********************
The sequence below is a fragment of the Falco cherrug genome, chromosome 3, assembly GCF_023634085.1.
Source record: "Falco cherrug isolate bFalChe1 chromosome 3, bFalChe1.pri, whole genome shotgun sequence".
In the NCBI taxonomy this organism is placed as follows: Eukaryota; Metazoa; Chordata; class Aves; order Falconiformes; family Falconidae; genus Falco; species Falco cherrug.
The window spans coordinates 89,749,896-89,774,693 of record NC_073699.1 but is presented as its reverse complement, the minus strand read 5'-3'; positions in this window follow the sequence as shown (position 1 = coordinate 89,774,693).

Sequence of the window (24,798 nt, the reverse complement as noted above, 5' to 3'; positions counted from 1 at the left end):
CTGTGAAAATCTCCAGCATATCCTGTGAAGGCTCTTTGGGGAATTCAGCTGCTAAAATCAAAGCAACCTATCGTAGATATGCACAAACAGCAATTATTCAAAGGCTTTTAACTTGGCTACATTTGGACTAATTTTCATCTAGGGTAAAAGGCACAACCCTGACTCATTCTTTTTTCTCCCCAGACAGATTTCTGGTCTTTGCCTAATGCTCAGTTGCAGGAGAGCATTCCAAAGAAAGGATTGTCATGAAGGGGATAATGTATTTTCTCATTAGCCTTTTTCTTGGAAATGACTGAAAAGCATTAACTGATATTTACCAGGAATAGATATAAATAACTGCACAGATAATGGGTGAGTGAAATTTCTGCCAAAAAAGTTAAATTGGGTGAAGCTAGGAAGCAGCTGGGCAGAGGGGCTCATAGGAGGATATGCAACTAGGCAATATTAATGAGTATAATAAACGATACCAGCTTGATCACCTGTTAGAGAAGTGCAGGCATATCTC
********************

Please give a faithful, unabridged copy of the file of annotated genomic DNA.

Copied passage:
The sequence below is a fragment of the Falco cherrug genome, chromosome 3, assembly GCF_023634085.1.
Source record: "Falco cherrug isolate bFalChe1 chromosome 3, bFalChe1.pri, whole genome shotgun sequence".
In the NCBI taxonomy this organism is placed as follows: Eukaryota; Metazoa; Chordata; class Aves; order Falconiformes; family Falconidae; genus Falco; species Falco cherrug.
The window spans coordinates 89,749,896-89,774,693 of record NC_073699.1 but is presented as its reverse complement, the minus strand read 5'-3'; positions in this window follow the sequence as shown (position 1 = coordinate 89,774,693).

Sequence of the window (24,798 nt, the reverse complement as noted above, 5' to 3'; positions counted from 1 at the left end):
CTGTGAAAATCTCCAGCATATCCTGTGAAGGCTCTTTGGGGAATTCAGCTGCTAAAATCAAAGCAACCTATCGTAGATATGCACAAACAGCAATTATTCAAAGGCTTTTAACTTGGCTACATTTGGACTAATTTTCATCTAGGGTAAAAGGCACAACCCTGACTCATTCTTTTTTCTCCCCAGACAGATTTCTGGTCTTTGCCTAATGCTCAGTTGCAGGAGAGCATTCCAAAGAAAGGATTGTCATGAAGGGGATAATGTATTTTCTCATTAGCCTTTTTCTTGGAAATGACTGAAAAGCATTAACTGATATTTACCAGGAATAGATATAAATAACTGCACAGATAATGGGTGAGTGAAATTTCTGCCAAAAAAGTTAAATTGGGTGAAGCTAGGAAGCAGCTGGGCAGAGGGGCTCATAGGAGGATATGCAACTAGGCAATATTAATGAGTATAATAAACGATACCAGCTTGATCACCTGTTAGAGAAGTGCAGGCATATCTC